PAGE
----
Two people including pilot are killed when helicopter hits crane and spirals on to street below in Vauxhall
David Cameron has announced a review of rules governing flights over central London after two people were killed and 13 injured when a helicopter hit a construction crane in Vauxhall, showering metal on rush-hour commuters before exploding in a fireball.
The twin-engine private helicopter was stricken in low cloud and freezing temperatures above the construction site of the 51-storey Vauxhall Tower just before 8am, smashing into the top of the building’s main crane and shearing off the jib before spiralling on to Nine Elms Lane and bursting into flames.
The pilot, Captain Pete Barnes, died at the scene along with one other person who was not in the helicopter and has not been named. Barnes, 50, from Mortimer, Berkshire, was flying from Redhill, Surrey, to Elstree, Hertfordshire, to pick up a client and had radioed air traffic control for a change of route after hitting bad weather. He was hoping to land at London heliport in Battersea.
It is not known if he even saw the new 235-metre (770ft) crane, which was in and out of low cloud throughout the morning. National Air Traffic Control issued a warning to airmen about the crane last week. Witnesses reported that the top of the crane was shrouded in cloud and the helicopter appeared to swerve at the last minute to try to avoid it.
As shocked construction workers at the foot of the tower told of panic among commuters who scrambled to avoid falling debris as the helicopter came down, the Air Accidents Investigation Branch launched an immediate inquiry into what is thought to be the first fatal helicopter crash in central London. The prime minister told MPs: “The rules for helicopter flights and other flights over our capital city will be looked at as part of the investigations.” The inquiry will examine the helicopter’s route, the warning light system on the crane and building, the role of bad weather, and the possibility of mechanical or pilot error.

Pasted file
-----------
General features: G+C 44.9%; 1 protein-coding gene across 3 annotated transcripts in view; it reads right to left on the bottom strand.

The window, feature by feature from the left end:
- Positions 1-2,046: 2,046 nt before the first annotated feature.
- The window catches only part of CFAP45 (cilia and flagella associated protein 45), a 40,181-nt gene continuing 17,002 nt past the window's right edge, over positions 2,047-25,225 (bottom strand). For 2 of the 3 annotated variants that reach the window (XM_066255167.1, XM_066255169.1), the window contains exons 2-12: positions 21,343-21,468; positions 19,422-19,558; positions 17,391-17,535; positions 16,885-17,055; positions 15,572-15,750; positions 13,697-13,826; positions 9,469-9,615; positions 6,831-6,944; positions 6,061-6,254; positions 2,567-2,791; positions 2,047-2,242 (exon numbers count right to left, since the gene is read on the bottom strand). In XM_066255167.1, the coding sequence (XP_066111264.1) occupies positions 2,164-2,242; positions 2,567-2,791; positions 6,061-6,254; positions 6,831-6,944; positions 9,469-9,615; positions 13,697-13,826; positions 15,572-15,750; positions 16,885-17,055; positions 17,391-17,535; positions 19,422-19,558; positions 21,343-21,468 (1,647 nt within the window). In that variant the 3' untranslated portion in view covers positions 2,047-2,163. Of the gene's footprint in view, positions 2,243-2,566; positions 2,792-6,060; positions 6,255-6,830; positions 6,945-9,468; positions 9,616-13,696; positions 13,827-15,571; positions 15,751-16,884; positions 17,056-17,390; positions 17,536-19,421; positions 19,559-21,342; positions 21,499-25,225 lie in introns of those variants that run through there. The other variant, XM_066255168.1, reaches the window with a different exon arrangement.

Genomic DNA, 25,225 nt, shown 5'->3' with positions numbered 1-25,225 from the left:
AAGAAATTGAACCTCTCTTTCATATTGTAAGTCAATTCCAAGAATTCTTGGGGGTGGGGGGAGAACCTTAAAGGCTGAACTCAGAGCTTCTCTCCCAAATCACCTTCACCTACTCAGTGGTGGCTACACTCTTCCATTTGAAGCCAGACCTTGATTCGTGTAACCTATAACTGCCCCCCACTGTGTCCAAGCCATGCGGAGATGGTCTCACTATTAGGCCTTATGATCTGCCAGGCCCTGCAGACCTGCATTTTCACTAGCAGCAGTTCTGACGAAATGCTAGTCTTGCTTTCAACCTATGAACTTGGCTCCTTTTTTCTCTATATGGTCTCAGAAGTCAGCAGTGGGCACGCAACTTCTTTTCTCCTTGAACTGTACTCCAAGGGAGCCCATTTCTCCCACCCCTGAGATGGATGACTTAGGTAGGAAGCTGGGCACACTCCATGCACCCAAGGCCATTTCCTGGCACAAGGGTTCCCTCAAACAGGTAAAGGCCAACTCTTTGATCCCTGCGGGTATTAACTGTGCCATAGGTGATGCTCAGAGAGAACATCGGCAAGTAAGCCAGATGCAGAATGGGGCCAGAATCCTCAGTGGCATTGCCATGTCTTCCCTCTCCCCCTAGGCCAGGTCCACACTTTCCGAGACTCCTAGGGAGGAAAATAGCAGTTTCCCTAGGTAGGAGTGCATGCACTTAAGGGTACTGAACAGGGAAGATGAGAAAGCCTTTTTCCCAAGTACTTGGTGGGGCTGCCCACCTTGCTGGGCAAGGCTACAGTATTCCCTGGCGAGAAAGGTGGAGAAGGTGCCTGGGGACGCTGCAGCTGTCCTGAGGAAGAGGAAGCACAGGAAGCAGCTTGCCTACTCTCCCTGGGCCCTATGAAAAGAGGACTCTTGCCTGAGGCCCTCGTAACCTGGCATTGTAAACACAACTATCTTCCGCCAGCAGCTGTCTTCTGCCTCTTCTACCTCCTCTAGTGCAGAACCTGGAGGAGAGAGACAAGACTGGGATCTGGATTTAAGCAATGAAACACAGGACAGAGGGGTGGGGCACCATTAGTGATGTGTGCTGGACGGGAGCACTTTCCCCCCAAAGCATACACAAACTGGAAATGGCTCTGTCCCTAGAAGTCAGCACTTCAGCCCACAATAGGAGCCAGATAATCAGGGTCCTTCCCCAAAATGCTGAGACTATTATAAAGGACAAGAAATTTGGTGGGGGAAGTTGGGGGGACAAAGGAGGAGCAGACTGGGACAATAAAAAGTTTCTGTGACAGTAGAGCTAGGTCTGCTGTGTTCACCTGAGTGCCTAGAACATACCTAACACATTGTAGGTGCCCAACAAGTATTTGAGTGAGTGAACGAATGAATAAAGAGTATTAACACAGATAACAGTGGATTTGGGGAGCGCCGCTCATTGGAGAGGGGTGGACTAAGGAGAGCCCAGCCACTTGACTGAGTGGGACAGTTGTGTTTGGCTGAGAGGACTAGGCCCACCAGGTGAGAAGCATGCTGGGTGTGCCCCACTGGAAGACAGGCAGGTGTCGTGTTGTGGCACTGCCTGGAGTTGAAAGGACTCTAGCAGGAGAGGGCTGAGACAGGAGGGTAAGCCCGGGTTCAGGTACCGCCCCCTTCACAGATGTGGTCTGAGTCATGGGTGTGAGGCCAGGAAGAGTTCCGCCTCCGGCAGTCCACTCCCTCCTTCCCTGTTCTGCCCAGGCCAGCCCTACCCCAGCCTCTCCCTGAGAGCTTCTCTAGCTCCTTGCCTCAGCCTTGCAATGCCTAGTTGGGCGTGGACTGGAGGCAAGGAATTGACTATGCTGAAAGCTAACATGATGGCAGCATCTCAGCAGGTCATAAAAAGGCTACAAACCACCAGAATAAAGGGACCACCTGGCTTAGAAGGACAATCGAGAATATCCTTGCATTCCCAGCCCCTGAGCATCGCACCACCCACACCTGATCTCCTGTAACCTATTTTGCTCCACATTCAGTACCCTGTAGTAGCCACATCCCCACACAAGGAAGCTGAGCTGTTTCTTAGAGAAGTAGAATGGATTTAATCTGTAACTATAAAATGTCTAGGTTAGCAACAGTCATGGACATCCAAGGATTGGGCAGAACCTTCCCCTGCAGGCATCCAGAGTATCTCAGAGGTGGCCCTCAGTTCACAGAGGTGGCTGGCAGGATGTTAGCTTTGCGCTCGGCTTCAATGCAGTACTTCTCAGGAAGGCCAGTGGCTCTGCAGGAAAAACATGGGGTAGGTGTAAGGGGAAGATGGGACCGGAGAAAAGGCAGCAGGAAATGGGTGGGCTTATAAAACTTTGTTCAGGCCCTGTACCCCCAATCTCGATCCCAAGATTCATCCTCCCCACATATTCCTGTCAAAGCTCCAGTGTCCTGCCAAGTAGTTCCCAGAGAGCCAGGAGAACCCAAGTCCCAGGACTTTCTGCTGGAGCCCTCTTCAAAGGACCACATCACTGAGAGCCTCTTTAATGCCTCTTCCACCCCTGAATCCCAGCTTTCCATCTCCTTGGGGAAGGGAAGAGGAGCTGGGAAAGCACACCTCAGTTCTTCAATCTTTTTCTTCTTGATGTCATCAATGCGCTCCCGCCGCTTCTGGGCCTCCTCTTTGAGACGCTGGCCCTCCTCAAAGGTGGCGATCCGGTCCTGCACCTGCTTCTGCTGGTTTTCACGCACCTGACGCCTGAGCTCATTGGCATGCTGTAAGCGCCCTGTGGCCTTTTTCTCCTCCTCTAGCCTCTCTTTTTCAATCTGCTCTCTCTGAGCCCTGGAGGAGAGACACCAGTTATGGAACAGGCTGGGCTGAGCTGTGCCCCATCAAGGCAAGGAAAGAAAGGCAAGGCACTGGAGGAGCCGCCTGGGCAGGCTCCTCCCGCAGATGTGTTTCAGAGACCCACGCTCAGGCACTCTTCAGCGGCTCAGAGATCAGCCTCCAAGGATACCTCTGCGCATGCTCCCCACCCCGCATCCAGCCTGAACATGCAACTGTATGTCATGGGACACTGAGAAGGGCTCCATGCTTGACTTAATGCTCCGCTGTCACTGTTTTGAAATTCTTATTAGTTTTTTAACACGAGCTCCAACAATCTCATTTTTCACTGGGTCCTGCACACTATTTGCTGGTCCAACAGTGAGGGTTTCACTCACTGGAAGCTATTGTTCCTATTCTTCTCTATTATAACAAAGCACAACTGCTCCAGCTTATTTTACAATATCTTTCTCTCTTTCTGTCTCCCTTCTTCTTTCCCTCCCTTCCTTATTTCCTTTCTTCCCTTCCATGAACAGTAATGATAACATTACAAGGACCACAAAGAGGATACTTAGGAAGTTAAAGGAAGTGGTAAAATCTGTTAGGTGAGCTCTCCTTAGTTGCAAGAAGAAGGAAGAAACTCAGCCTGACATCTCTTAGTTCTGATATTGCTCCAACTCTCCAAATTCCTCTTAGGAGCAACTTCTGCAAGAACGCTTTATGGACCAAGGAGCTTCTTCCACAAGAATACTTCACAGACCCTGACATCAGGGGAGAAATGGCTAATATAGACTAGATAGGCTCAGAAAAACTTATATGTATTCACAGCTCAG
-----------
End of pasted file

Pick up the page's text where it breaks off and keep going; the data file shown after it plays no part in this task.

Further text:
Barnes’s colleagues at RotorMotion, the “boutique helicopter charter business” that operated the aircraft, said they were devastated at his death and described him as one of the most highly skilled and highly qualified helicopter pilots in the UK.
Injuries to survivors included burns, cuts and bruises, and in one case a broken leg. Six people were taken to hospital and others were treated at the scene. Many witnesses said they had feared it was a terrorist attack, given the proximity of MI6 headquarters, and the emergency services responded within minutes with more than 60 police officers cordoning off the area, 88 firefighters tackling the helicopter blaze and 57 trying to secure the tangled crane.
“There was a big bang when the helicopter hit the boom of the crane and there was another when it hit the ground and blew up,” said Ray Watts, 45, a lorry driver who was delivering boards to the tower when the crash happened. “I just ran. I was scared and legged it. I didn’t know which way to run because there were bits everywhere. I ran towards the station and there were still bits raining down. You come to work on a normal Wednesday morning and you don’t expect this.”